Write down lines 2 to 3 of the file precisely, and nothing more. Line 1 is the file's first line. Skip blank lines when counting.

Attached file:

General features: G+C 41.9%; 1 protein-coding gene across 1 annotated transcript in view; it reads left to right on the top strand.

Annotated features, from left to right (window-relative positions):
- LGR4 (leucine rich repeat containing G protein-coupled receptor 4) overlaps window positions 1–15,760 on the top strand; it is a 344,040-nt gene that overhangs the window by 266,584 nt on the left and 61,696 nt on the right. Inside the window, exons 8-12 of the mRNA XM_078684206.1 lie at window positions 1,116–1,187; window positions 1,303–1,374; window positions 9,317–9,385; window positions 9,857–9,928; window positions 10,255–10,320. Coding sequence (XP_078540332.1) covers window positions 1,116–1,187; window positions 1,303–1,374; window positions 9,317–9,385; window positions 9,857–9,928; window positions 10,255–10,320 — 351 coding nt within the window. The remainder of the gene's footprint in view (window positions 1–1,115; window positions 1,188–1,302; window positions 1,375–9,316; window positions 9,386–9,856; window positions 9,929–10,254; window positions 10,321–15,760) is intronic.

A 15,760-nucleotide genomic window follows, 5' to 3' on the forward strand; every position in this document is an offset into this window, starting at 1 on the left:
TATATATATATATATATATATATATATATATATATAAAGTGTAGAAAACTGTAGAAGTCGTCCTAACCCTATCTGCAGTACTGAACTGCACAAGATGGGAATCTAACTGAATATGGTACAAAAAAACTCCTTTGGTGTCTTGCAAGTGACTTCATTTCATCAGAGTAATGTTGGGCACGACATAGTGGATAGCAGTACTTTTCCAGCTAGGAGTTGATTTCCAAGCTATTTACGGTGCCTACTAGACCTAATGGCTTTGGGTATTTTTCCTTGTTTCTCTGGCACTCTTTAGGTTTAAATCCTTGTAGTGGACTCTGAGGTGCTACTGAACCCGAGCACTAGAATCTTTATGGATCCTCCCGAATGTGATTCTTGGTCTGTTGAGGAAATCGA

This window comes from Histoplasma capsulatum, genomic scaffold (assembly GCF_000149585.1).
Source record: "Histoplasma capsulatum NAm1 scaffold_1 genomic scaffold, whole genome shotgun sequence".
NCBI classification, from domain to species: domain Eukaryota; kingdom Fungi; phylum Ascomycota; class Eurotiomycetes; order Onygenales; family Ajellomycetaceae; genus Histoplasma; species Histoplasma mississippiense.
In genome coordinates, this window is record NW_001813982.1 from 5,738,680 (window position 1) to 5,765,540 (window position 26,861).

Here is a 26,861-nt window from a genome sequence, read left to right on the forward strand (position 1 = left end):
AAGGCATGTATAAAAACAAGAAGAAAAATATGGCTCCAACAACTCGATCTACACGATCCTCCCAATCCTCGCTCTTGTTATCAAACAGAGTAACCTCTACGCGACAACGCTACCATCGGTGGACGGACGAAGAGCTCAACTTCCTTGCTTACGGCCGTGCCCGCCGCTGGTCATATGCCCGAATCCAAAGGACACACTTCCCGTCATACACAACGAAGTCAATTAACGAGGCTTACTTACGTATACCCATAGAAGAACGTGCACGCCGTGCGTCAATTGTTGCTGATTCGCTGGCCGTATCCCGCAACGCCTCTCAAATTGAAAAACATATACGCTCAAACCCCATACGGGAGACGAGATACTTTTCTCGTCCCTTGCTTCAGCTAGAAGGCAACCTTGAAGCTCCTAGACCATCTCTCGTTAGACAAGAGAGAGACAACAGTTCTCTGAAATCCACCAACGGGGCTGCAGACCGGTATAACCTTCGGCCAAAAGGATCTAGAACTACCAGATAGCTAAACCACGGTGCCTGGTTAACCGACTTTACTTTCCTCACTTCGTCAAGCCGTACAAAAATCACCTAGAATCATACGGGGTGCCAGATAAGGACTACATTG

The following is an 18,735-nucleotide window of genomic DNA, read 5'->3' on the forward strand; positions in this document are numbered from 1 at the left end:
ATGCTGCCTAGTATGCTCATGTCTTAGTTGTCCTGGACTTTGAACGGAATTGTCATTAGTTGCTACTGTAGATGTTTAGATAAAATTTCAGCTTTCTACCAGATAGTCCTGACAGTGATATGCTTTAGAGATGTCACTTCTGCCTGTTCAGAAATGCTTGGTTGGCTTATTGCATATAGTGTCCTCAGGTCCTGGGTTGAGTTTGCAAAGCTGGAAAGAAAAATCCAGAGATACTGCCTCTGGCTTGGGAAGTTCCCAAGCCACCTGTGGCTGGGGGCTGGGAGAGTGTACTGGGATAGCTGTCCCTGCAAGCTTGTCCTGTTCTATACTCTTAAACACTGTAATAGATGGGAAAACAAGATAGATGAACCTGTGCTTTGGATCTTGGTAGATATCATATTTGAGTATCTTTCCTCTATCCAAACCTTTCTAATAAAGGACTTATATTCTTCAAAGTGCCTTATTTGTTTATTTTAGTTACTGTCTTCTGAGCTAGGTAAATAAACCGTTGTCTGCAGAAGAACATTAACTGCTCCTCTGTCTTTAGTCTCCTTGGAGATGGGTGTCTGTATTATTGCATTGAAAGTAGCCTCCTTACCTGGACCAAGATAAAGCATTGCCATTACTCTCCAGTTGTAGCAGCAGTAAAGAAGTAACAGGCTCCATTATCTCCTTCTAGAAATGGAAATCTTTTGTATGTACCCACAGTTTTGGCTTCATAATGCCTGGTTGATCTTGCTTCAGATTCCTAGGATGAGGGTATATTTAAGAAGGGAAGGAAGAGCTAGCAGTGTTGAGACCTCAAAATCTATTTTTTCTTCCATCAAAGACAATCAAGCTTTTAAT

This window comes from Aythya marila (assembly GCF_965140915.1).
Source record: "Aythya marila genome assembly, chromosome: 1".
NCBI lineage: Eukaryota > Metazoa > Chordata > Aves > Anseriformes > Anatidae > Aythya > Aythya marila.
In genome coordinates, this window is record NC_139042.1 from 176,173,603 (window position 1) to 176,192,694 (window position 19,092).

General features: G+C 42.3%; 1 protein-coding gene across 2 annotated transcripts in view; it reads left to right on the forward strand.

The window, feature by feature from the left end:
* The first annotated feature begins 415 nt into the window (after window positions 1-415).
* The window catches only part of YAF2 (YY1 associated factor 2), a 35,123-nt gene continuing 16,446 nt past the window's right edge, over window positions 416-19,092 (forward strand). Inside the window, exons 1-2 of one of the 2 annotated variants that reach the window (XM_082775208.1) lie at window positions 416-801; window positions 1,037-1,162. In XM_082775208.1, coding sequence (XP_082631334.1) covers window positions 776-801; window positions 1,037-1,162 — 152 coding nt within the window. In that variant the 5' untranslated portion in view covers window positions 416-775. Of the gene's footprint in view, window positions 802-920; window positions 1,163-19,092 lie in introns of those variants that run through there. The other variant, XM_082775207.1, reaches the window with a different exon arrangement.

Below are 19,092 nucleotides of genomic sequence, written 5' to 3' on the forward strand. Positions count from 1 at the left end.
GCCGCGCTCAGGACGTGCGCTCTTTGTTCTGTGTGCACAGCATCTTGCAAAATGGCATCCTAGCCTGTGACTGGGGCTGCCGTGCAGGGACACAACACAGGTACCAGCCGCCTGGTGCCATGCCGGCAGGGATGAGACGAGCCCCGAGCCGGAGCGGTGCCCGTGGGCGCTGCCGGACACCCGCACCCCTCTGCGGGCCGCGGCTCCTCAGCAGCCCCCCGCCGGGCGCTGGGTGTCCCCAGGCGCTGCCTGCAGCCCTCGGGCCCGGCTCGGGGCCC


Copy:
Annotated features, from left to right (window-relative positions):
- LGR4 (leucine rich repeat containing G protein-coupled receptor 4) overlaps window positions 1–15,760 on the top strand; it is a 344,040-nt gene that overhangs the window by 266,584 nt on the left and 61,696 nt on the right. Inside the window, exons 8-12 of the mRNA XM_078684206.1 lie at window positions 1,116–1,187; window positions 1,303–1,374; window positions 9,317–9,385; window positions 9,857–9,928; window positions 10,255–10,320. Coding sequence (XP_078540332.1) covers window positions 1,116–1,187; window positions 1,303–1,374; window positions 9,317–9,385; window positions 9,857–9,928; window positions 10,255–10,320 — 351 coding nt within the window. The remainder of the gene's footprint in view (window positions 1–1,115; window positions 1,188–1,302; window positions 1,375–9,316; window positions 9,386–9,856; window positions 9,929–10,254; window positions 10,321–15,760) is intronic.